From there the facts flew out the window as the Salon.com reporter, Glenn Greenwald launched into a long-winded narrative, in essence, accusing me of not only Manning's incarceration, but for lies, conspiracy with the government, and black ops to take down Wikileaks. It was a clever attempt to turn the tables – to put my reputation on trial before the public.


It was not, however, much of a surprise. You see, Mr. Greenwald had showed his unshakable bias long before talking to me -- or even initiating correspondence -- in an interview with Democracy Now in which he slammed me as being “mentally ill,” a strong pejorative. It seemed strange for someone who claims to have a passion for the truth to make such personal attacks on me, without having first given me a chance to share my perspective. But Greenwald seemed to have no qualms about hurling vehemence at me -- in a following Twitter post, Greenwald expressed his “blinding contempt” - and as we see here, his contempt appears to have been blinding indeed.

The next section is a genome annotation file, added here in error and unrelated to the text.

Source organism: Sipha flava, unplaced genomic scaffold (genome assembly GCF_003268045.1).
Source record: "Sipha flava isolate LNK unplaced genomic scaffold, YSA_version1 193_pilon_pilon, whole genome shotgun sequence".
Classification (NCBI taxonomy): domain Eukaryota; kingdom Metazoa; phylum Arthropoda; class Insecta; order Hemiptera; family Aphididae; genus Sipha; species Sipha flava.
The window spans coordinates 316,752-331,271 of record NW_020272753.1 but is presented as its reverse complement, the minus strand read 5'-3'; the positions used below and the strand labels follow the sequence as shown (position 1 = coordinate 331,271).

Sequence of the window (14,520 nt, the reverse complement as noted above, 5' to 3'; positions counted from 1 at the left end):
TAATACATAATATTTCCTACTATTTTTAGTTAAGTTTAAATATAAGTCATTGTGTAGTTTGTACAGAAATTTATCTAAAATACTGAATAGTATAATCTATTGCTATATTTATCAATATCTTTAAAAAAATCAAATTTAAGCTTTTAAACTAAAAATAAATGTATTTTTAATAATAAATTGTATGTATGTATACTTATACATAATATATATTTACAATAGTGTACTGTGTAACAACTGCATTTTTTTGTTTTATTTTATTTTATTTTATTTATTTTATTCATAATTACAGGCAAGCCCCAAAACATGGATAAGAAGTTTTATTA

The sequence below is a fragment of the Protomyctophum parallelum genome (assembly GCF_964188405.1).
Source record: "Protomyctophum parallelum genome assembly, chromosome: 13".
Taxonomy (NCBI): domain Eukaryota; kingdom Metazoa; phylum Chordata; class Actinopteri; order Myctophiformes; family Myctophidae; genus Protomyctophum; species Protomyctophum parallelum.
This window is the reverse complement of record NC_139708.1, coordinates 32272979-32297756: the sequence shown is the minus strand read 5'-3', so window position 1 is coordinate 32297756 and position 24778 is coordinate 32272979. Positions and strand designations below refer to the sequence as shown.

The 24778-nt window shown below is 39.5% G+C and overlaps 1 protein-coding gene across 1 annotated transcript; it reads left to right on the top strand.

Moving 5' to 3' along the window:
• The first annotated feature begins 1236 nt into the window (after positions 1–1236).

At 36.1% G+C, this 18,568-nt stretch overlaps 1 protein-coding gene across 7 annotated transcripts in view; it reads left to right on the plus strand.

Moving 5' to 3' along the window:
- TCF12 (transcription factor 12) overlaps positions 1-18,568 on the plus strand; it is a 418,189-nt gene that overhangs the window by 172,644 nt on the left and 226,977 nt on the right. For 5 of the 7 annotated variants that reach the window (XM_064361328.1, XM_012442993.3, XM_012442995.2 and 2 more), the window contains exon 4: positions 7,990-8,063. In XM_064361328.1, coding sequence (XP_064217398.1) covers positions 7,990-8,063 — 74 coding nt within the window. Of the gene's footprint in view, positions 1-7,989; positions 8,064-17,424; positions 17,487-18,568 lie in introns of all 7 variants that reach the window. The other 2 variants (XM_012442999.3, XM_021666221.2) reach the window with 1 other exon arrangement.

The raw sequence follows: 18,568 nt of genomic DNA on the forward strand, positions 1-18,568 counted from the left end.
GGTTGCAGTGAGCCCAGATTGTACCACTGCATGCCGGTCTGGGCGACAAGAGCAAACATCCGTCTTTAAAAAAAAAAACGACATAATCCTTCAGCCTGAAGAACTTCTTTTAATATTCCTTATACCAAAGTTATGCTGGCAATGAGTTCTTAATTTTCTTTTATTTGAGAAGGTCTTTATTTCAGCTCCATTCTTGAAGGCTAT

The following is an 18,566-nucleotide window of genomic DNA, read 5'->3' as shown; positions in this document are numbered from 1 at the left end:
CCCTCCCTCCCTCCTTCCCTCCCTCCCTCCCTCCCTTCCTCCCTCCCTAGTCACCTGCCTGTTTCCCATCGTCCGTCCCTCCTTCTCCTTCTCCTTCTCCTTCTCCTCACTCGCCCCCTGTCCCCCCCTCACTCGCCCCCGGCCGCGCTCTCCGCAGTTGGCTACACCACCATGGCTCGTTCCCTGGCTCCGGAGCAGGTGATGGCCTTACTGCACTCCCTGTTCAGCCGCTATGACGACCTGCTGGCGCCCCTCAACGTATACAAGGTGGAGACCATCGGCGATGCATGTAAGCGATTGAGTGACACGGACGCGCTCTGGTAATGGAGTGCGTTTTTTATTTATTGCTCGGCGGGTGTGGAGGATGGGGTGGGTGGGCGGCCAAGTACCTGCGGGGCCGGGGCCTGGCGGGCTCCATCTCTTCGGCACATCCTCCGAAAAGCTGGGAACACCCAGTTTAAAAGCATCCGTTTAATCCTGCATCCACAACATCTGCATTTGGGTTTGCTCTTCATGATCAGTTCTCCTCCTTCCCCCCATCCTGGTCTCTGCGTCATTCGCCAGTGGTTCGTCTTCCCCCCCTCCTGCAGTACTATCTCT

This is not the first time that Greenwald's love/hate relationship with the truth has attracted attention. See the references I provide later in this piece to better understand my severe skepticism of Greenwald's ability to handle facts.


Greenwald certainly claims his report to be propped up with scores of unnamed sources – and at least one (and only one) source willing to go on the record. In an e-mail to me, he writes: 

“As I'm sure you know, I could fill a mid-sized phone book with the names of other people who say exactly the same thing as Appelbaum said about you.”


The Appelbaum in question is Jacob Appelbaum, who on the face of things is an independent source concerned for the common good, and coincidentally that only source from that mid-sized phone book willing to go on record. In the Salon piece, he acts as Greenwald's hatchet man, remarking:

“He basically destroyed a 22-year-old's life in order to get his name mentioned on the Wired.com blog,” and characterizing me as a “low-level, inconsequential hacker with an insatiable need for self-promotion and media attention ...”